Remote Working, Wellbeing

Office-based or working from home, lonely employees need support

Lydia Watson

Loneliness. Everyone’s experienced it. Maybe you joined a new school once and had no-one to sit with at lunch. Or been sat at home on a Saturday night, with ‘social media envy’ overexciting plans that didn’t involve you.

 More recently, loneliness has taken on a new meaning. While remote working was a silver lining for some, others have spent the pandemic feeling isolated. But while employee loneliness is a big problem for your business, it isn’t a new one…

Work and the loneliness epidemic: the facts

Workplace loneliness isn’t a new problem. In 2019, 53.6% of British workers felt lonely at work – rising to 66.5% of 35-44-year olds, and 54.8% of people aged 18-24. Across the pond, the situation is similar – with 61% of American adults saying they feel lonely. 

There’s a lot of contributing factors to this concerning reality: not having work friends, or anything in common with their colleagues, eating lunch alone, working with different age groups… the list goes on. And while remote working is on that list, it’s not the primary culprit.

But has the pandemic made it worse?

In some groups, the answer is yes – and that comes down to your employees’ home situations. For people living alone or in unsociable flatshares, losing the social outlet of the office is bound to have been a considerable challenge. 

One study suggested 20% of remote workers will suffer from loneliness – which is worth bearing in mind if remote working is in your organisation’s future – but a hybrid approach also poses challenges. The same loneliness risk faced by shift workers may emerge if teams are on different in-and-out-of-office schedules. 

 

 

 

But with the knowledge that workplace loneliness was already a big problem, people leaders deciding the future of the workplace should treat this as an opportunity to reset, reconsider, and restart efforts to tackle loneliness – because it’s a threat to their business:

4 reasons why loneliness is a problem for your business

Isn’t loneliness a personal problem? Even if that’s your point of view, it’s a risky strategy when it comes to performance. Lonely workers:

  1. Think about quitting twice as much: there’s strong links with lower retention rates anyway, but lonely employees spend more time thinking about leaving
  2. Put in less effort in teamwork scenarios: a study saw that excluded team members put less effort into collaborative projects, damaging productivity all round
  3. Are 5x as likely to miss work for stress: not only do lonely workers take more time off for stress, they’re also twice as likely to need over sick leave too
  4. Say they’re less engaged with work: we all know engagement has significant links to business performance, so the fact that lonelier employees are disengaged is an issue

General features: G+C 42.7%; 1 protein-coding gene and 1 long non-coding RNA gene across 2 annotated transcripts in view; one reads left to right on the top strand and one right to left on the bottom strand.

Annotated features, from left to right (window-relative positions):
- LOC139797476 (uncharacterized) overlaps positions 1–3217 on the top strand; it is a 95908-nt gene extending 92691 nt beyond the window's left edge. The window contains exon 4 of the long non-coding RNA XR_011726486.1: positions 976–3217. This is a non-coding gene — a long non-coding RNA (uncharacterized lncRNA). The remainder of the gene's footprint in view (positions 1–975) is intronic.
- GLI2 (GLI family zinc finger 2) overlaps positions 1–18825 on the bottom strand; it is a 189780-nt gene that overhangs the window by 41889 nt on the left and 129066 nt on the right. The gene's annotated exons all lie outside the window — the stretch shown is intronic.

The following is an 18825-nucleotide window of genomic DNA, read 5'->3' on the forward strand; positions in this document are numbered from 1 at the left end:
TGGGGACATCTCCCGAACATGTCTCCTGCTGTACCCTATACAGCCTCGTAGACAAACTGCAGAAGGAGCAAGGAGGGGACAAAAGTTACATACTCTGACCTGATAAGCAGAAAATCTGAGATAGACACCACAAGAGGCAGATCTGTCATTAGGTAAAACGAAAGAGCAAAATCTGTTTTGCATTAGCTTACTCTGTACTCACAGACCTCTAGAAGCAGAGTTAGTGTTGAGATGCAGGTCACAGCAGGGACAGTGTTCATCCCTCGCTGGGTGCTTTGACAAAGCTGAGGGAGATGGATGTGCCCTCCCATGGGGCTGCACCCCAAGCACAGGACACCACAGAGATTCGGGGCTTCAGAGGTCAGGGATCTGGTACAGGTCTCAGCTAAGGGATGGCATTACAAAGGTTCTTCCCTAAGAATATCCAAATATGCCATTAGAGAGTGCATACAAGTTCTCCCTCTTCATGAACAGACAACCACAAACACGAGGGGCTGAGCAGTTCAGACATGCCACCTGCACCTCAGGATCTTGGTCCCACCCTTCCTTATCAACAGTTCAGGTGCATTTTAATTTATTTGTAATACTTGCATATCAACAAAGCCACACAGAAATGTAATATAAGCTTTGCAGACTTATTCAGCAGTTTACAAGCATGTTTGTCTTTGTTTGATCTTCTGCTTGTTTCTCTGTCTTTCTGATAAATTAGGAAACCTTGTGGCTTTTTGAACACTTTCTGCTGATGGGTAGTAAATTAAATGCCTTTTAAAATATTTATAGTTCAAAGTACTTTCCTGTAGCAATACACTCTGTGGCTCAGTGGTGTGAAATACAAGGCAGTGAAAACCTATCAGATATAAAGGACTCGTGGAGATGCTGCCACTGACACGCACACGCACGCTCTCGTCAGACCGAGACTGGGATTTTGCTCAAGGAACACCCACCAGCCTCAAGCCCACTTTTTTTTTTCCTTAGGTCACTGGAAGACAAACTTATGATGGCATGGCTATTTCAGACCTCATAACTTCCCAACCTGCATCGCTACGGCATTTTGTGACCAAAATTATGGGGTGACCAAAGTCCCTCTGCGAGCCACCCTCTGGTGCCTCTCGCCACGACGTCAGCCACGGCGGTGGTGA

Research suggests that if you tackle loneliness and create a sense of belonging, you can see a financial boost of over $52 million. So it’s something worth taking seriously, by considering some of this advice:  

How to combat loneliness... when working from home

  • Line manager training to help them spot signs that their team members are struggling, so they can act proactively to prevent loneliness
  • Non-work video calls to encourage people from different teams get to know each other, bond, and catch up from afar
  • Buddy system pairing up employees, so they’ve always got a go-to if they need a chat – these could rotate once a quarter
  • Employee-run recognition programmes to encourage kindness between teams, and incentivise connection across the board

How to combat loneliness… at the office

  • Open-plan office to make catching up almost inevitable, and encouraging collaboration between different departments
  • Regular social events to create shared experiences on or off-the-clock, that give employees opportunities to make friends – 33% of UK workers want more of them!
  • Enhanced leave options so people can nurture their family ties and friendships outside of work, and be in a better mental space overall
  • Diverse hiring policies so employees don’t feel isolated by not seeing anything in common with their colleagues

How to combat loneliness... in a hybrid organisation

  • Book in-person meetings and keep working at home for focused time – make an effort to have team days, or walking one-to-ones
  • Connect employees by their interests to engineer connection. Ask everyone what they like to do, and match them with others with similar hobbies
  • Plan company lunches where everyone comes together, so you get a semi-regular chance to catch-up and collaborate on work
  • Improve your onboarding by making sure new hires meet everyone they can. It means they’re more likely to find a future friend in your organisation 

Want to know what initiatives will work? Listen to your team

Your mileage may vary, when it comes to these tips. But if you want a surefire way to prevent loneliness, create connection, and encourage friendships in your organisation, then there’s one thing you can do: listen. 

Employee surveys help you ask relevant questions, and get useful answers. And with our platform, you can clearly identify focus areas – and quickly decide new initiatives. Book a demo, and see how it can help you have the conversations you need to have: 

 

It’s time to start the conversation

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